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JFPRHC launches two new sections

As well as the usual mix of science, information, reflection and discussion, we welcome in this issue two new regular journal sections: Venus and Person in Practice, both of which are introduced more fully in an accompanying editorial (page 167). You will find Venus, a new digest of sexual health literature, at the very end of the journal (page 236). Named for the Roman goddess of love, Venus is inspired by her wise counterpart at the BMJ: Minerva. Our goddess will be combining an eye for compelling evidence with an eye for good gossip. Meanwhile, our new columnist from primary care, Dr Abi Berger, will be challenging us with reflections, sometimes candid, on the role of the doctor as a person in the consultation, and on how the personal can affect practice. In her inaugural article, Abi reflects on her personal menopause journey (page 226).

Sandy Goldbeck-Wood

Editor-in-Chief

New NICE menopause guideline recommends an individualised approach, with some changes to previous recommendations

Women experience menopause in individual and widely differing ways, and a key theme of the new National Institute for Health and Care Excellence (NICE) guideline, summarised in an editorial in this issue, is individualisation at all stages of the diagnosis, investigation and management. Notable changes from previous guidance include the advice that clinicians should avoid routine use of follicle-stimulating hormone levels to diagnose menopause, and that hormone replacement therapy (HRT) is a first-line option for most women. HRT's efficacy as a treatment for low mood in menopause is confirmed, as is the appropriateness of continuing treatment of vaginal symptoms with topical estrogens. See page 168

DMPA is associated with postnatal depression and delayed return to sexual activity

The only previous randomised controlled trial (RCT) looking at the effect of injectable progestogens on postnatal depression studied norethisterone and found an increased risk if it is injected within 48 hours of childbirth. In this issue we publish a single-blind RCT comparing depotmedroxyprogesterone acetate (DMPA) and the copper intrauterine device (IUD). Conducted in South Africa, where injectable progestogens can be given immediately post-delivery, the trial found that DMPA was associated with a higher rate of postnatal depression, and that women using the method resumed intercourse later than those using a copper IUD. See page 171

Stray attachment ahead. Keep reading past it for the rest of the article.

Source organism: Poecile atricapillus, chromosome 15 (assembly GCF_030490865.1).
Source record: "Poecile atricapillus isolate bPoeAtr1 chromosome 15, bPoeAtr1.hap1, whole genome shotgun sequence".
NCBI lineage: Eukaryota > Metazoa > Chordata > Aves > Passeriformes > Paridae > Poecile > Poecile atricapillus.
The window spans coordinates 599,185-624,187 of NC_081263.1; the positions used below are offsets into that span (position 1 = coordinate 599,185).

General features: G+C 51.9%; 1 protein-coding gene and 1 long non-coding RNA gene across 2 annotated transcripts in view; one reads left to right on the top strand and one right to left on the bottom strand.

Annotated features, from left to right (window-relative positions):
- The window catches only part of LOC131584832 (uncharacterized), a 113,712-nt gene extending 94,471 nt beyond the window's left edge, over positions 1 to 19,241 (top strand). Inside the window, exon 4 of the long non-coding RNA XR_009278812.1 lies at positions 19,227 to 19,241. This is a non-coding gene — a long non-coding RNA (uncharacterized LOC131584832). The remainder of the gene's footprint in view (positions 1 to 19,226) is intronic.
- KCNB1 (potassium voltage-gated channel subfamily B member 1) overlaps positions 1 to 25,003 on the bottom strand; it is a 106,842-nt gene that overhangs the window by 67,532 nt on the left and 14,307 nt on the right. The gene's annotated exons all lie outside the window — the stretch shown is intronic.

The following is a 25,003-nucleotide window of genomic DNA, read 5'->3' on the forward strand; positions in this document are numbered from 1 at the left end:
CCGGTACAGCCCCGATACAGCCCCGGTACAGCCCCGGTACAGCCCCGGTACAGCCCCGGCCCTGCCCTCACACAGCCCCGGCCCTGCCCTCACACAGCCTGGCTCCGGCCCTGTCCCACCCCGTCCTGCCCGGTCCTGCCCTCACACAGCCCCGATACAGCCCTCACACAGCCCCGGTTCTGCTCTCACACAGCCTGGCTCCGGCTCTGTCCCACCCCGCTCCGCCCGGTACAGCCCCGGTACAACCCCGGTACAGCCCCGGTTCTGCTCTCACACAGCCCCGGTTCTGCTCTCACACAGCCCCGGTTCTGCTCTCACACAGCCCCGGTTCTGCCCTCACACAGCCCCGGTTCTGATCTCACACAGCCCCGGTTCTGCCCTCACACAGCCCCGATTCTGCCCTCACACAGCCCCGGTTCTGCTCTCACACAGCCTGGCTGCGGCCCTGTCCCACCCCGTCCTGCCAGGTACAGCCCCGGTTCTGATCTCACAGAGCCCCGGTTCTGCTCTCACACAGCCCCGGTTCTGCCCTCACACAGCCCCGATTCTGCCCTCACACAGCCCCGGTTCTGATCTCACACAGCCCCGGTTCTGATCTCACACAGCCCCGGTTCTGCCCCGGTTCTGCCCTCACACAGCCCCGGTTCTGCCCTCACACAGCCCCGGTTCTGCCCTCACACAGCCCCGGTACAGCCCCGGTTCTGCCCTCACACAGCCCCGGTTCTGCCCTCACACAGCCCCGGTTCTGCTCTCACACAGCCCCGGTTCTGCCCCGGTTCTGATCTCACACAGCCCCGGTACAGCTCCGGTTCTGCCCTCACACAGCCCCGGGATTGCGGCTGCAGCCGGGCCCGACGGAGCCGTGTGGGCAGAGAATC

Young parents seeking help with their children want easy access to respectful help, not stigma

The attitudes of health professionals to young parenthood can be stigmatising, and at odds with the experiences of young parents themselves. This qualitative, semi-structured interview study examined the views of 10 young parents in Newcastle, UK. Several highlighted seeing themselves as ‘first-time parents’ rather than just ‘young’. Themes emerged such as power imbalances between young parents and professionals, particularly when the former were seeking help for their children. Access to help was found to be a particular concern when the parent intuitively knew there was something wrong. Midwives were rated more favourably than health visitors and general practitioners. These findings suggest that if this vulnerable group is to be empowered and not alienated, services should be designed so as to allow parents easy ad hoc access to help, and staff need skills in listening and empathy. See page 179

Postpartum implant administration does not affect the duration of lochia

Etonogestrel implants provide highly effective long-acting contraception and they are therefore an attractive choice for the prevention of early unwanted pregnancy following childbirth. In Hobart, Tasmania, implants have been offered to newly-delivered women for over 7 years, with increasing popularity, but little is known about their impact on the duration or quantity of postpartum bleeding. This issue is important as unscheduled bleeding is one of the recognised drawbacks of this method of contraception. In their study of 79 women who had early postpartum Implanon® insertion and 73 matched controls, Dobromilsky and colleagues found no significant difference between the groups in the duration of bleeding – information that will be of great help in advising women considering implants as their method of postpartum contraception. See page 187

A DVD can be used to inform patients about Nexplanon®

Providing detailed patient information about a contraceptive method takes time if done well and many health care providers have limited consultation time. This pilot RCT randomised 50 women attending a clinic in Scotland to either receive information face-to-face or via a DVD developed using Faculty of Sexual & Reproductive Healthcare (FSRH) guidance. Structured interviews were conducted immediately following the consultation to assess accuracy of knowledge recall and acceptability of using a DVD to give information. Interviews were repeated 3 months later by telephone. Women who watched the DVD felt it was helpful and easy to understand, and the study concluded that use of a DVD to provide patient information on Nexplanon was acceptable and informative, and may enhance patient consultations. See page 194

Most Irish medical students believe abortion is justified in extreme circumstances